“Tomorrow morning, I expect to find a gift in the driveway that goes from 0 to 200 in less than six seconds AND IT BETTER BE THERE!” she yelled.
The next morning Ted got up early and left for work. When his wife woke up she looked out the window and sure enough there was a box gift-wrapped in the middle of the driveway. Confused, she quickly put on her robe, went out to the driveway, brought the box back in the house and opened it. Ted bought her a brand new bathroom scale!
He has not been seen since.
Little Johnny had been sent to his room for misbehaving. After a while he came out, approached his mom and informed her that he had thought it over and even prayed about the matter.
“Very good!” his mother said. “Always remember, if you ask God to help you not to misbehave, He will help you.”
“Oh, I didn't ask Him to help me not misbehave,” Johnny said. “I asked Him to help you put up with me.”
Do you think it matters to God whether we ask Him for specific things or that we should simply ask Him to provide what we need? While our heavenly Father knows what we need before we ever ask, according to Matthew 6:8, note how His Word speaks to us at Luke 11:11-13: “Which one of you fathers would give your hungry child a snake if the child asked for a fish? Which one of you would give your child a scorpion if the child asked for an egg? As bad as you are, you still know how to give good gifts to your children. But your heavenly Father is even more ready to give the Holy Spirit to anyone who asks.” — Contemporary English Version.
Here, Jesus encouraged specific prayers, just as a child can request from his father a particular kind of food. Praying specifically for God’s holy spirit to help us understand, remember or strengthen us to endure certain trials can be beneficial in helping us see exactly when and how our prayers are answered.
We might recall the example of the new king — Solomon, who was told by God to ask for whatever he wanted at 2Chronicles 1:7. In verse 10 Solomon specifically requested for wisdom and knowledge to lead God’s people. In verses 11-12, God said to Solomon, “Since this is your heart’s desire and you have not asked for wealth, possessions or honor, nor for the death of your enemies, and since you have not asked for a long life but for wisdom and knowledge to govern my people over whom I have made you king, therefore wisdom and knowledge will be given you. And I will also give you wealth, possessions and honor, such as no king who was before you ever had and none after you will have.” — New International Version.
Would you say being specific in prayer brings benefits? James 1:5 says, “So, if any one of you is lacking in wisdom, let him keep on asking God, for he gives generously to all and without reproaching; and it will be given him.” — New World Translation.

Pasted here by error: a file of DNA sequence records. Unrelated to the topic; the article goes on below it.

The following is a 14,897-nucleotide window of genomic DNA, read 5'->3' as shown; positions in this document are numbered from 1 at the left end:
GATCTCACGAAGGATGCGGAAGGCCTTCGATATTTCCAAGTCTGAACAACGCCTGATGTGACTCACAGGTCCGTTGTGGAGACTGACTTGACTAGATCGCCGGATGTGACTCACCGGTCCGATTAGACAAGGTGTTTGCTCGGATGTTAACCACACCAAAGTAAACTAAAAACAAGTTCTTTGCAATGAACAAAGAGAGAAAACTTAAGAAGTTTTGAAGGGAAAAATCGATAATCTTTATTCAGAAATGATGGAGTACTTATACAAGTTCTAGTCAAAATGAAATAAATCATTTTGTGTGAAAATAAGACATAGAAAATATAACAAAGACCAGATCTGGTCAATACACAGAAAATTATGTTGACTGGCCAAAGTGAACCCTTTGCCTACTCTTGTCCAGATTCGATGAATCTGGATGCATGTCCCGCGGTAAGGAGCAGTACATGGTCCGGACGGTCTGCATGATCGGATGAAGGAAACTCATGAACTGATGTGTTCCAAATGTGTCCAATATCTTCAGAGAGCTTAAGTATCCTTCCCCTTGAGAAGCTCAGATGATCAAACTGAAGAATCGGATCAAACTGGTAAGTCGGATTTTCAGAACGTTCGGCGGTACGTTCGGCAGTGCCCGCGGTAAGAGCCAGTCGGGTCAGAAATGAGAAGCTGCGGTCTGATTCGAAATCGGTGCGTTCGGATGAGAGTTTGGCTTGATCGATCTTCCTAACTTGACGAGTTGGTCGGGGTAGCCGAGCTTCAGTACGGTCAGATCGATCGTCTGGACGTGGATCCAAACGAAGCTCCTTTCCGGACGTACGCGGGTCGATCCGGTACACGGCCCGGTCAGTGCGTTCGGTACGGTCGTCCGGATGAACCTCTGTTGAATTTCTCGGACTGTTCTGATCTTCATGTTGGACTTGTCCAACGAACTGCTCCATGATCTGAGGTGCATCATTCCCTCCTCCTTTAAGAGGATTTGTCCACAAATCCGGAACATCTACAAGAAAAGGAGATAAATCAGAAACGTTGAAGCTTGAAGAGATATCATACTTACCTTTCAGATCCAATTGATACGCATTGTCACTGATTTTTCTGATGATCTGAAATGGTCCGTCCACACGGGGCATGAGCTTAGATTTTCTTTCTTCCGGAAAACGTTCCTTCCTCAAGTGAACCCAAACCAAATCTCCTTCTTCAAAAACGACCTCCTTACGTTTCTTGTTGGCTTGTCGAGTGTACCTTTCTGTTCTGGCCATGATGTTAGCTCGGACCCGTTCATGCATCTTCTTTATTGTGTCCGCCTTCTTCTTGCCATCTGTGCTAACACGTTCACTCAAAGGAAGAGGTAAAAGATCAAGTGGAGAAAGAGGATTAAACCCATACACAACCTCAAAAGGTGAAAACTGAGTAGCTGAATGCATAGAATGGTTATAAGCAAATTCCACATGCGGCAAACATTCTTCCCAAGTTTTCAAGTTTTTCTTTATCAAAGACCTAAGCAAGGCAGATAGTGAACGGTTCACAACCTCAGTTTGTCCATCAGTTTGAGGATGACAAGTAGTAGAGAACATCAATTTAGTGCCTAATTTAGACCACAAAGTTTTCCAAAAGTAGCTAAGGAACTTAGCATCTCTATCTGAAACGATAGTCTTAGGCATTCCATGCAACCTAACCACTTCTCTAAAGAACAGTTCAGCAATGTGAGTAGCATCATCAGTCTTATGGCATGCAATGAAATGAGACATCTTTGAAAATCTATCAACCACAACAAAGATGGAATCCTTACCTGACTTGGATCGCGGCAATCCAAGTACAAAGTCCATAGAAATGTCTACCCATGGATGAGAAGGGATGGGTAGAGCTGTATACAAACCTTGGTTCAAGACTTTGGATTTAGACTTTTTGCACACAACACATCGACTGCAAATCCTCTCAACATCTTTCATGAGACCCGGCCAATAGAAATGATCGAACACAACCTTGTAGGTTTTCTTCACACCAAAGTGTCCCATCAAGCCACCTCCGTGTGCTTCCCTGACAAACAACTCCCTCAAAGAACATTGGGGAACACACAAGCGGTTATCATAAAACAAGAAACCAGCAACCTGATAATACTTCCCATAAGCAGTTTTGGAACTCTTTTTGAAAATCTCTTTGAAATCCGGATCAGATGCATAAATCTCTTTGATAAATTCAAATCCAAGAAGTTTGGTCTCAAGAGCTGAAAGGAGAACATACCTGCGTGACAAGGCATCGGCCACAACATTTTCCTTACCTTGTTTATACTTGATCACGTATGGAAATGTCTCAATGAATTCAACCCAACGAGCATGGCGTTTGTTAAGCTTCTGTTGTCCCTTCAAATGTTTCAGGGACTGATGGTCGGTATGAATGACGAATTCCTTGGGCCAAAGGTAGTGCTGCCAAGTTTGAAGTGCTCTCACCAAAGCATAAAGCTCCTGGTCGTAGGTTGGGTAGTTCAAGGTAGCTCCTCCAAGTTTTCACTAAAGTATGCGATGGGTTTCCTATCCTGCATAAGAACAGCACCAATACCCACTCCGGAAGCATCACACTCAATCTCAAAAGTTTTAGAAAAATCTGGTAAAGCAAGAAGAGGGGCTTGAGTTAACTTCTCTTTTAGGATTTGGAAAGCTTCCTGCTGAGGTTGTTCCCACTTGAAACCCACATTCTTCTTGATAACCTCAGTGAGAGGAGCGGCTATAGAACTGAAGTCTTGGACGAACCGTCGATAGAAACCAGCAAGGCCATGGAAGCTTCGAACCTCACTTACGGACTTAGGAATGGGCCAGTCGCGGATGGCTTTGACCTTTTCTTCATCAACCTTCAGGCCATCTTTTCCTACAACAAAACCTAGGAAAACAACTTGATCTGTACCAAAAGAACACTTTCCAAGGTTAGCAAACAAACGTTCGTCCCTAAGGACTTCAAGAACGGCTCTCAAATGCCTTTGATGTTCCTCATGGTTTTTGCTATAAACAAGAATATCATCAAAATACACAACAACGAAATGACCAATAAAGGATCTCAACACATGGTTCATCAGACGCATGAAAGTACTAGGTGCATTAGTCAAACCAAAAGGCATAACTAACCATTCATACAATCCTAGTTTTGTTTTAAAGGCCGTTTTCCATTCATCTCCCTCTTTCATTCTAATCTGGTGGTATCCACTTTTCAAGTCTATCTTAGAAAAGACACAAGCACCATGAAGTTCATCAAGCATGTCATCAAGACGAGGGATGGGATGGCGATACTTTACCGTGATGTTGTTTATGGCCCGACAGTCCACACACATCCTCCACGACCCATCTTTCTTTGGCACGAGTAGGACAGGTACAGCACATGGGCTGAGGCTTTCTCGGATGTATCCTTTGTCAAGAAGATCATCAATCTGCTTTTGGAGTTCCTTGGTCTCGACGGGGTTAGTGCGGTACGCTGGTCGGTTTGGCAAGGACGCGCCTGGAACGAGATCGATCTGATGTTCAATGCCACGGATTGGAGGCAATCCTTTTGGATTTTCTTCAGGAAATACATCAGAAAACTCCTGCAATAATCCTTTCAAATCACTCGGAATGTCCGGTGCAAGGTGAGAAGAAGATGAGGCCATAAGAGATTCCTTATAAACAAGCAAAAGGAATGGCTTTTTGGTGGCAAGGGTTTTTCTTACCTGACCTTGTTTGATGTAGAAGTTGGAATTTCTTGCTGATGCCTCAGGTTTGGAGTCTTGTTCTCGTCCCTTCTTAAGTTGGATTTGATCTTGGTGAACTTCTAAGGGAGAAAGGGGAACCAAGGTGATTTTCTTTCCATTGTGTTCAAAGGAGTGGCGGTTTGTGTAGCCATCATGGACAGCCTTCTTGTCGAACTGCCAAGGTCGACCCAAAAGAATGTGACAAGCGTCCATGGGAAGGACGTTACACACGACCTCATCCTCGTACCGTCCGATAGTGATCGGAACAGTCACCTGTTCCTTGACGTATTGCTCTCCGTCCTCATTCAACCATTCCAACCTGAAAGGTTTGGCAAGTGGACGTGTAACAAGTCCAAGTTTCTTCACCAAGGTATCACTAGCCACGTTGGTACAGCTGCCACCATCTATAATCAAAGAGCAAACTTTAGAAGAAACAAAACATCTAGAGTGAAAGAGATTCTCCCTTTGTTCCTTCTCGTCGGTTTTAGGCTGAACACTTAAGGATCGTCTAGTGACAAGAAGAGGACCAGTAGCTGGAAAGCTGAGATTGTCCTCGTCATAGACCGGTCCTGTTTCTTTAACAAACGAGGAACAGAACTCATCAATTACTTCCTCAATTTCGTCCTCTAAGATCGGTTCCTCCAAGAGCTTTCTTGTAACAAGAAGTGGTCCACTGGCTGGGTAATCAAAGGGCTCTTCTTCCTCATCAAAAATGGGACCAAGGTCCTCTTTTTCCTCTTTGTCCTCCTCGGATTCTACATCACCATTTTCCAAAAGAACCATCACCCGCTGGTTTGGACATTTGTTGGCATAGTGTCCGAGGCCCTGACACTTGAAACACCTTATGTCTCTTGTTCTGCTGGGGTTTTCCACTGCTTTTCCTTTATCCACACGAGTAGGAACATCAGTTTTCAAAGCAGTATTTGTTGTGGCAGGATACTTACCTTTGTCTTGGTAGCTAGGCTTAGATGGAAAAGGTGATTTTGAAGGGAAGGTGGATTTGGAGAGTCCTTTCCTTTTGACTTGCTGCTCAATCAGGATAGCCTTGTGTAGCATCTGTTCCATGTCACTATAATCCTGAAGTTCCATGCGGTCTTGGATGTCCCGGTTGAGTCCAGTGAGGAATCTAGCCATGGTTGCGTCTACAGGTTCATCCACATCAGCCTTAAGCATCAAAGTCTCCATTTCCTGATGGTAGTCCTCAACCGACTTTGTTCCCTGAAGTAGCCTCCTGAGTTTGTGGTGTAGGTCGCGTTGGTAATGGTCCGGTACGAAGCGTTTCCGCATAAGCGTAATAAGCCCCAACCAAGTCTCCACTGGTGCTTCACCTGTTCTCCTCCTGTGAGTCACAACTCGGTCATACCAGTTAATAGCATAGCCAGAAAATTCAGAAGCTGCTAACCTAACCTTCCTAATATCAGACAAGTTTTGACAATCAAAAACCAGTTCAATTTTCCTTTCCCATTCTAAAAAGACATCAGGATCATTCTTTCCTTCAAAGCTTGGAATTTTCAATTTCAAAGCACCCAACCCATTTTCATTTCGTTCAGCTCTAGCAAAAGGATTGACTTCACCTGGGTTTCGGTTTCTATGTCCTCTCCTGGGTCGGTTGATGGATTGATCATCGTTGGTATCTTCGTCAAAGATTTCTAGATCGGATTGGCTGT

Another example was that of the mighty Israelite judge, Samson, who was being mocked by the Philistines after revealing the source of his strength, losing his power, being blinded and captured. While thousands of his enemies praised their god for giving them the victory over Samson at Judges 16:24-27, notice how specific Samson’s prayer was to his God at Judges 16:28: “And Samson called unto Jehovah, and said, O Lord Jehovah, remember me, I pray thee, and strengthen me, I pray thee, only this once, O God, that I may be at once avenged of the Philistines for my two eyes.” — American Standard Version.
Samson’s prayer was immediately answered. His superhuman strength returned. So why not take a lesson from the wisest man, the strongest man and the greatest man who ever lived and work on being more specific in your prayers to God? By doing so we may get to see His matchless wisdom in exactly how He chooses to answer us in His own way and time, which will be to our everlasting benefit. Of course, our prayers must always be in harmony with God’s will or they will never be answered by Him. As 1John 5:14 says, “And this is the confidence that we have in him, that, if we ask any thing according to his will, he heareth us.” — King James Version.
Being specific also works well in human relationships. It’s like the man who asked his wife early one morning, “If you could have anything today, right now, what would it be?”
She said, “Oh, I’d love to be 10 again!”
So, he came up with a plan and took her to a theme park. They rode every ride in the park together. For lunch they went to McDonald’s, had a Big Mac with french fries and a milkshake. After lunch, he took her to see the latest movie for kids — complete with popcorn and soda.
Finally, they staggered home and collapsed into bed. Her husband leaned over and asked, “So, sweetheart, what was it like being 10 again?”
She glanced up at him with a smile and said, “Actually, I meant the dress size.”
So, be more specific. Unless you are asked to criticize. Then be vague.